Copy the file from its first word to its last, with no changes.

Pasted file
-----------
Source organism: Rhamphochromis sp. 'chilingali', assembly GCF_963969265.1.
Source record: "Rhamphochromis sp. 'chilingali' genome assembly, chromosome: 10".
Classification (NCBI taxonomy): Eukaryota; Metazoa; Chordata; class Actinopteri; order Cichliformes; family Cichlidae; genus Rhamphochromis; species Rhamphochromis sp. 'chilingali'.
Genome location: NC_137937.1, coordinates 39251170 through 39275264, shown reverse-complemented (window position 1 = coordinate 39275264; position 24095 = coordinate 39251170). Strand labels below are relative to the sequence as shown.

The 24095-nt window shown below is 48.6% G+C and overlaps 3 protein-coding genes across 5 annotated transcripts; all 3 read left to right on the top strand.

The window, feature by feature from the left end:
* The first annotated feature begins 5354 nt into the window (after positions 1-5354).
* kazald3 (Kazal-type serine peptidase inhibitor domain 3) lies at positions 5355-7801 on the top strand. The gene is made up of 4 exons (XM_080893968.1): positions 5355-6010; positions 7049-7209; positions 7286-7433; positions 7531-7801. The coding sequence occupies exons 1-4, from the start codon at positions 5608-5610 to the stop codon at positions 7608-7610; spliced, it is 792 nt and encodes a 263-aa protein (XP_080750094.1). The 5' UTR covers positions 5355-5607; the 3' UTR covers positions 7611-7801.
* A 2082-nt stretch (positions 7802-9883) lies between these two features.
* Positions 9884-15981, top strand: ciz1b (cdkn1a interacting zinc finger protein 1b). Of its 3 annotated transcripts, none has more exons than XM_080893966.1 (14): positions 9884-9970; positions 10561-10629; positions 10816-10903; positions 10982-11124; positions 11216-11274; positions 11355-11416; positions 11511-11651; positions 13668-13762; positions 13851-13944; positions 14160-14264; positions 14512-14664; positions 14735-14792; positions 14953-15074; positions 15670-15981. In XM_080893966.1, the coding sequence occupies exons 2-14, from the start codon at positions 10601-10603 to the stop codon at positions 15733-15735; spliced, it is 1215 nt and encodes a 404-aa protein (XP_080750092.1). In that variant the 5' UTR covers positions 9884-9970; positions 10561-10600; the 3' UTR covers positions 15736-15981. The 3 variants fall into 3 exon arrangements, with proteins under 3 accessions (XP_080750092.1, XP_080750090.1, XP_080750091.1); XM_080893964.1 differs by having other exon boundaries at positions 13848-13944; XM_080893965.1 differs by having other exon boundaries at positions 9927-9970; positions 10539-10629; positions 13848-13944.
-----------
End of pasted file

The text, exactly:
Source organism: Rhamphochromis sp. 'chilingali', assembly GCF_963969265.1.
Source record: "Rhamphochromis sp. 'chilingali' genome assembly, chromosome: 10".
Classification (NCBI taxonomy): Eukaryota; Metazoa; Chordata; class Actinopteri; order Cichliformes; family Cichlidae; genus Rhamphochromis; species Rhamphochromis sp. 'chilingali'.
Genome location: NC_137937.1, coordinates 39251170 through 39275264, shown reverse-complemented (window position 1 = coordinate 39275264; position 24095 = coordinate 39251170). Strand labels below are relative to the sequence as shown.

The 24095-nt window shown below is 48.6% G+C and overlaps 3 protein-coding genes across 5 annotated transcripts; all 3 read left to right on the top strand.

The window, feature by feature from the left end:
* The first annotated feature begins 5354 nt into the window (after positions 1-5354).
* kazald3 (Kazal-type serine peptidase inhibitor domain 3) lies at positions 5355-7801 on the top strand. The gene is made up of 4 exons (XM_080893968.1): positions 5355-6010; positions 7049-7209; positions 7286-7433; positions 7531-7801. The coding sequence occupies exons 1-4, from the start codon at positions 5608-5610 to the stop codon at positions 7608-7610; spliced, it is 792 nt and encodes a 263-aa protein (XP_080750094.1). The 5' UTR covers positions 5355-5607; the 3' UTR covers positions 7611-7801.
* A 2082-nt stretch (positions 7802-9883) lies between these two features.
* Positions 9884-15981, top strand: ciz1b (cdkn1a interacting zinc finger protein 1b). Of its 3 annotated transcripts, none has more exons than XM_080893966.1 (14): positions 9884-9970; positions 10561-10629; positions 10816-10903; positions 10982-11124; positions 11216-11274; positions 11355-11416; positions 11511-11651; positions 13668-13762; positions 13851-13944; positions 14160-14264; positions 14512-14664; positions 14735-14792; positions 14953-15074; positions 15670-15981. In XM_080893966.1, the coding sequence occupies exons 2-14, from the start codon at positions 10601-10603 to the stop codon at positions 15733-15735; spliced, it is 1215 nt and encodes a 404-aa protein (XP_080750092.1). In that variant the 5' UTR covers positions 9884-9970; positions 10561-10600; the 3' UTR covers positions 15736-15981. The 3 variants fall into 3 exon arrangements, with proteins under 3 accessions (XP_080750092.1, XP_080750090.1, XP_080750091.1); XM_080893964.1 differs by having other exon boundaries at positions 13848-13944; XM_080893965.1 differs by having other exon boundaries at positions 9927-9970; positions 10539-10629; positions 13848-13944.